New Delhi: Oxfam India has called for an immediate dismantling of the tax haven after the leak of millions of documents, dubbed the ‘Pandora Papers’, which exposed the offshore financial assets of wealthy individuals in 91 countries and territories, including India.
Documents leaked on Sunday and a worldwide journalism partnership claimed to have exposed the financial secrets of current and former world leaders, politicians and public officials.
The ‘Pandora Papers’ names 300 Indians, including Sachin Tendulkar, Anil Ambani, Nirav Modi and Kiran Mazumdar-Shaw.
Calling for the abolition of tax havens, Oxfam India CEO Amitabh Behar said this is yet another shocking revelation of the oceans of money surrounding the darkness of tax havens of the world, which should take immediate action, as long has been promised.
He said whenever a politician or business leader claims there is ‘no money’ to pay for health, education, climate damage, innovation and proper COVID recovery, they know where to look.
“Tax havens cost governments around the world $427 billion each year. Developing countries are being affected the most, proportionately. Corporations and the wealthiest people using tax havens are outpacing those There are those who don’t. Tax havens also help crime and corruption flourish,” he said.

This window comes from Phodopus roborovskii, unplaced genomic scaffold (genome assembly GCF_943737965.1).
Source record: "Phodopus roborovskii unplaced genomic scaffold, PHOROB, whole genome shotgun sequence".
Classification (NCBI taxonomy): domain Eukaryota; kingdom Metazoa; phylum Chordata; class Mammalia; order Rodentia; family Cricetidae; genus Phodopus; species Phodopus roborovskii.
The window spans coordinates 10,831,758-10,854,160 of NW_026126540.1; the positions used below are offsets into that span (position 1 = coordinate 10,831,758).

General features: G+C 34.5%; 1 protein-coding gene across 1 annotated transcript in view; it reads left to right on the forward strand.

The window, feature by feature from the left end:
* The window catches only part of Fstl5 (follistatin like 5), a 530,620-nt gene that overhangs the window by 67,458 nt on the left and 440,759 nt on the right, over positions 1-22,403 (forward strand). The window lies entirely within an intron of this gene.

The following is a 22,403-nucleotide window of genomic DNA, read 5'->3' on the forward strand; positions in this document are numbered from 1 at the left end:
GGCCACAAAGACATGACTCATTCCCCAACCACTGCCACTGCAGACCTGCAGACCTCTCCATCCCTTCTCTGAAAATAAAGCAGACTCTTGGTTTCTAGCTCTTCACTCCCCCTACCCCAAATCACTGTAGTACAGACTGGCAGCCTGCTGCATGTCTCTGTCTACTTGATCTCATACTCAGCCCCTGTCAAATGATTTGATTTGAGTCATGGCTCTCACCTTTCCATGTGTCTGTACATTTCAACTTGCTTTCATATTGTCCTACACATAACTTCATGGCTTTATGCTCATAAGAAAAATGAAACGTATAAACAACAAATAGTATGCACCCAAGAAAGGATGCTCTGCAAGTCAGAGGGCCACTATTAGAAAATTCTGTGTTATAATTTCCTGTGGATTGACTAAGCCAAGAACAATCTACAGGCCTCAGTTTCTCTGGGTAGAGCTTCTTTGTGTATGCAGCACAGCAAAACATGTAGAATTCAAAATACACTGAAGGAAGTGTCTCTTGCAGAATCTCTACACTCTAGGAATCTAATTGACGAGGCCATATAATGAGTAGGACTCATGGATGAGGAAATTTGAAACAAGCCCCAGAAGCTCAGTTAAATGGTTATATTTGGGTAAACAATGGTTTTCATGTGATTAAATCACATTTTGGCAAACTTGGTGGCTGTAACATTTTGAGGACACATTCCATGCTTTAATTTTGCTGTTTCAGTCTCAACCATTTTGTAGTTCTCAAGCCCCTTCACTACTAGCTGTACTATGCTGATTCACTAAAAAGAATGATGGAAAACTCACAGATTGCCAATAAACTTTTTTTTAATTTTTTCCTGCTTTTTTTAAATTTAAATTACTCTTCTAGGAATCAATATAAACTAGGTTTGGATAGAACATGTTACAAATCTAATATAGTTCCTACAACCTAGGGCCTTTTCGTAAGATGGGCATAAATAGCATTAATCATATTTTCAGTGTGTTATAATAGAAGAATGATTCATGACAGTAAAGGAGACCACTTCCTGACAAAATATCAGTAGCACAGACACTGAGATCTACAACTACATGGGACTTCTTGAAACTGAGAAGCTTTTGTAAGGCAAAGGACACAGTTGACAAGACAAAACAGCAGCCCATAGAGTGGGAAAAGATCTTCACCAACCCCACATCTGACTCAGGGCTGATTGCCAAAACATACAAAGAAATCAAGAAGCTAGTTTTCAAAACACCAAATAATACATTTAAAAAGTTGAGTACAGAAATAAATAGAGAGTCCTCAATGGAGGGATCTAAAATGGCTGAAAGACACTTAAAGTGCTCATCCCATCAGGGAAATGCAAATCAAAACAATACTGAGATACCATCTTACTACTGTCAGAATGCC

Behr said such tax havens are stretching global inequality to the breaking point while the world is experiencing the biggest increase in extreme poverty in decades.
“Abolishing tax havens can go a long way toward ensuring that governments actually have access to the tax revenues they need for quality public spending, while at the same time giving governments access to social welfare and Public services must continue to spend more. The current budget allocation is at least for providing minimum services of health and education for all.”
Oxfam sought to end tax secrecy on individuals, offshore and multinational corporations.
“Establish a public register on bank accounts, trusts, shell companies and the actual owners of assets. Multinational corporations are required to publicly report their accounts where they do business, country-by-country. Use of automated exchange increasing, allowing revenue officials access to the information they need to track money,” Oxfam said in a statement.
The International Consortium of Investigative Journalists (ICIJ), which included the BBC and ‘The Guardian’ newspapers in the UK and ‘The Indian Express’ in India, claimed among 150 media outlets that it had received a trove of more than 11 .
9 million confidential files to trace the secret financial transactions of many super rich.
‘Pandora Papers’ is a follow-up to a similar project released in 2016, called ‘Panama Papers’ compiled by the same journalist group.